19 Mar 2013

PM hangs up on taxing personal phone calls

11:39 pm on 19 March 2013

The Labour Party says the Government is right to abandon the idea of taxing personal calls made on work cellphones.

Prime Minister John Key has all but ruled out the proposal, a day after dropping the idea of taxing carparks provided to employees in central Wellington and Auckland.

Labour's revenue spokesperson, David Cunliffe, says neither proposal should never have been considered.

Mr Cunliffe says the Government's handling of its tax proposals has been very sloppy.

Though Inland Revenue is considering whether to tax personal use of smartphones, tablets and laptops that are funded by employers, Mr Key says there's virtually no chance such a change will be made.

And during question time in Parliament on Tuesday, Revenue Minister Peter Dunne during took a similar line.

Mr Dunne says the suggested tax is part of a consultation document, not a government proposal.

earlier suggested that a tax on personal calls made on work phones could be more controversial than a dumped proposal to tax the use of workplace carparks.

Inland Revenue last month finished public consultation about taxing personal use of smartphones, tablets and laptops funded by employers.

Mr Dunne acknowledged at the time that this could provoke more of a reaction than the carpark tax, but said part of the consultation is to gauge public reaction, and to see how it would work in practice.

He said - before Mr Key commented on Tuesday - that no final decision will be made until the consultation process is completed.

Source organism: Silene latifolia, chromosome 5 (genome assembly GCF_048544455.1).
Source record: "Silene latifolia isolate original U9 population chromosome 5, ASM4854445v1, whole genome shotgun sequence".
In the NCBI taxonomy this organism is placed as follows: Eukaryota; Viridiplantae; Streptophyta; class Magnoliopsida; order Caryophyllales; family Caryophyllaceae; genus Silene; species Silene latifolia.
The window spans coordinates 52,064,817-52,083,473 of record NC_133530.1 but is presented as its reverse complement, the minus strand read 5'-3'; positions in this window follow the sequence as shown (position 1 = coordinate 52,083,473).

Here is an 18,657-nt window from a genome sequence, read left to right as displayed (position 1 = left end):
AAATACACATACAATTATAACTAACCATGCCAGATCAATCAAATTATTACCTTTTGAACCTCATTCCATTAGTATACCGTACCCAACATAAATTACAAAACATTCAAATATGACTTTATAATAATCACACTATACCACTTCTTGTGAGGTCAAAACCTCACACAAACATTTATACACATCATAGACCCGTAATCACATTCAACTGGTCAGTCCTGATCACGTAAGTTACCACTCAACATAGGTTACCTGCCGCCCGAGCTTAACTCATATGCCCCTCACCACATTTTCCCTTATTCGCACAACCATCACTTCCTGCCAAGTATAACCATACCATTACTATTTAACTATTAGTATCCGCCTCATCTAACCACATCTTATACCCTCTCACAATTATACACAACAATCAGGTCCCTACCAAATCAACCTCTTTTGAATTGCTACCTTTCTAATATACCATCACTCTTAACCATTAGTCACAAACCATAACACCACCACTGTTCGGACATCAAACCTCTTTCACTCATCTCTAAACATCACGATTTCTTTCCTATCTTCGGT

On 18 March, the Government also dropped its plan to introduce a new tax on carparks that employees in central Auckland and Wellington get as part of their salaries.

Revenue Minister Peter Dunne says that would have raised about $17 million a year but the likely cost of compliance makes it not worth pursuing, and officials have more important tax matters on which to focus.

Mr Dunne says the carpark tax was proposed because the Government considers it only fair to treat non-cash benefits in the same way as cash benefits for the purpose of taxation.

He says the Government does not resile from the general principle of fairness, but it also has to be pragmatic: $17 million a year is a small amount and not worth the effort of claiming.

Last year Mr Dunne said the Cabinet had agreed to focus the tax on the Auckland and Wellington central business districts, where the benefits of a carpark are the greatest.

A lobby group has since claimed the tax would add $1500 a year to the cost of a carpark provided on an employer's own premises and $2400 for a commercial carpark space.